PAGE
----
Qatar Airways CEO Highlights The Need For Greater SAF Production

The CEO of Qatar Airways has consistently requested more support from all industry stakeholders to help aviation meet its emissions targets. While speaking at the AACO general meeting on Wednesday, he said his airline would use more Sustainable Aviation Fuel – if refinery companies were able to provide it. Along with its oneworld partners, Qatar Airways has pledged to use 10% SAF by 2030.

Qatar Airways A350 LAX
Qatar Airways’ CEO wants refinery companies to urgently up their production of SAF. Photo: Vincenzo Pace | Simple Flying

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Not enough quantity available

The road to decarbonizing aviation has no one single solution but will require a portfolio approach across the value chain. However, one substantial piece of the puzzle will undoubtedly be the scaling up of Sustainable Aviation Fuels (SAF).

The market is expected to grow rapidly from what was around $66 million in 2020 to an estimated $15,307 million in 2030. Meanwhile, at the moment, there is far too little SAF to go around, even if airlines are willing to pay the higher costs of using it.

During the 54th Annual General Meeting of Arab Air Carriers Organisation (AACO) currently taking place in Doha, the CEO of Qatar Airways, Akbar Al Baker, lamented the current lack of a sufficient SAF supply. Refining companies should do their part in helping aviation meet its emissions targets sooner, the often outspoken CEO said.

“Right now, adequate quantities of SAF are not available. At Qatar Airways, we have contacted many refining companies, but they are unable to provide us the quantities of alternate fuel that we want,” Mr Al Baker said, as reported by the Gulf Times.

Qatar Airways, Airbus A350, Degrading Paint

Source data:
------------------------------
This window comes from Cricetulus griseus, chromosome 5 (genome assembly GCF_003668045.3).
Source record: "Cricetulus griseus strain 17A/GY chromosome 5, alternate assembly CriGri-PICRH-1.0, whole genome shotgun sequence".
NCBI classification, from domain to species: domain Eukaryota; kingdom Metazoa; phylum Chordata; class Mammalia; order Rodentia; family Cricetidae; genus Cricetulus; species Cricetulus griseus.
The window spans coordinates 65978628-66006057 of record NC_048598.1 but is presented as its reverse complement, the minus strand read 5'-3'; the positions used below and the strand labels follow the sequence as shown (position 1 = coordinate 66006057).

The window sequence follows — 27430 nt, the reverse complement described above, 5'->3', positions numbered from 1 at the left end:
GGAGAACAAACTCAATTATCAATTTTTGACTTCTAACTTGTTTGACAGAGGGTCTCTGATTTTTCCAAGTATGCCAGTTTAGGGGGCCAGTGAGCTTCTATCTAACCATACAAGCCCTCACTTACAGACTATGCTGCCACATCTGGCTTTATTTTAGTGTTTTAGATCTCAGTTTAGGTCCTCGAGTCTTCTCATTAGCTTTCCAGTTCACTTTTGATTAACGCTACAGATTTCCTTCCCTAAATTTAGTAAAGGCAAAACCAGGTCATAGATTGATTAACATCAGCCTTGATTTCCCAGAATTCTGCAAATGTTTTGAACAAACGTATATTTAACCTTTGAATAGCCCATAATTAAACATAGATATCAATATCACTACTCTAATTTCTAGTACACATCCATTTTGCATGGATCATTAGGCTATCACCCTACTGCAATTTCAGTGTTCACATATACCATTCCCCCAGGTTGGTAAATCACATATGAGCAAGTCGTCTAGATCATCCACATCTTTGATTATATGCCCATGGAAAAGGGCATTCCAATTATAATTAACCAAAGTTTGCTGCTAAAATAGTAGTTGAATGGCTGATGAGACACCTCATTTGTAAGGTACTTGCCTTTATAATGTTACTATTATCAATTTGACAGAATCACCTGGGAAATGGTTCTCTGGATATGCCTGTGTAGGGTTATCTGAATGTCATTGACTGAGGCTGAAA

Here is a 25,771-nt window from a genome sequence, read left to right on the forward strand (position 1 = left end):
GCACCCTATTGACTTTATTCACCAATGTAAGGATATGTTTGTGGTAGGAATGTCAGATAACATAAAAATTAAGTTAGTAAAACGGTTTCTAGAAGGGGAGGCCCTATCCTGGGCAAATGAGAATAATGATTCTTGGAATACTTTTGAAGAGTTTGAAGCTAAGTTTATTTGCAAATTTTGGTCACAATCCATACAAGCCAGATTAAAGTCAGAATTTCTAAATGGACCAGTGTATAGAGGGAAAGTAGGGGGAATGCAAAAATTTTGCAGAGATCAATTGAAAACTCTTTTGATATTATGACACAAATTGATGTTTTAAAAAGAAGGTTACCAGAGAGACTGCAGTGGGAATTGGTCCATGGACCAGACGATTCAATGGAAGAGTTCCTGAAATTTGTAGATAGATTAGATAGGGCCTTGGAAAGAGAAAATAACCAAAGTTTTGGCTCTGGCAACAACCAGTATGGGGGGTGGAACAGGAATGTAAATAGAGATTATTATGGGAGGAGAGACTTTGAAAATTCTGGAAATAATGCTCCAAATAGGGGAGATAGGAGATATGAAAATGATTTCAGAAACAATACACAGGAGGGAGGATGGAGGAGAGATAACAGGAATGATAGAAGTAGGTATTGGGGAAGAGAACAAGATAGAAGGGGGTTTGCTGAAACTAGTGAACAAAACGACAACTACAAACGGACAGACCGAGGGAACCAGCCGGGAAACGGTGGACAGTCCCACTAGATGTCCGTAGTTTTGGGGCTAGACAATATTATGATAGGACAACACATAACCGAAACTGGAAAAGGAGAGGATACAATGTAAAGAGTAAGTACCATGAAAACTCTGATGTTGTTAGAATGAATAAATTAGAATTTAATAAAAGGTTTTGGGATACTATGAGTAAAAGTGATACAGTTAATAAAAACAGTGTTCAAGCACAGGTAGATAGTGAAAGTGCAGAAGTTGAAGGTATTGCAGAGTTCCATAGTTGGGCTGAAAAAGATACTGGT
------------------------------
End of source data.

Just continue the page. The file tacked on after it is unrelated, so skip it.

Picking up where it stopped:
Mr Al Baker believes aviation has been unfairly targeted when it comes to overall emissions and that the industry needs more support to reach its climate goals. Photo: Getty Images

Airlines ‘doing their part’

Al Baker also expressed his thoughts on how aviation has been ‘unjustly targeted’ as being responsible for a majority of emissions. The industry, he said, had done a poor job of explaining its position. Furthermore, he stated that airlines were doing their part in investing in emission-reducing technologies while also putting pressure on companies to provide more alternative fuels.

Along with its oneworld alliance partner airlines, Qatar Airways has pledged to use 10% SAF by 2030. The initiative was announced in September this year as part of a declaration by the World Economic Forum Clean Skies for Tomorrow Coalition. Mr Al Baker, who is also the Governing Board Chairman of the alliance, then called on other industry stakeholders to actively support the deployment of SAF technologies.

Qatar Airways
Qatar Airways and oneworld are part of the Clean Skies for Tomorrow Coalition. Photo: Airbus

The Clean Skies for Tomorrow (CST) Coalition was established in 2019 as a public-private partnership. Earlier this year, CST released a report that said that enough feedstocks are available to scale up SAF production in line with 2030 targets. However, in order to manage this, SAF production costs must be reduced. This will be achieved, the report said, through innovative regulatory mechanisms and clear demand signals.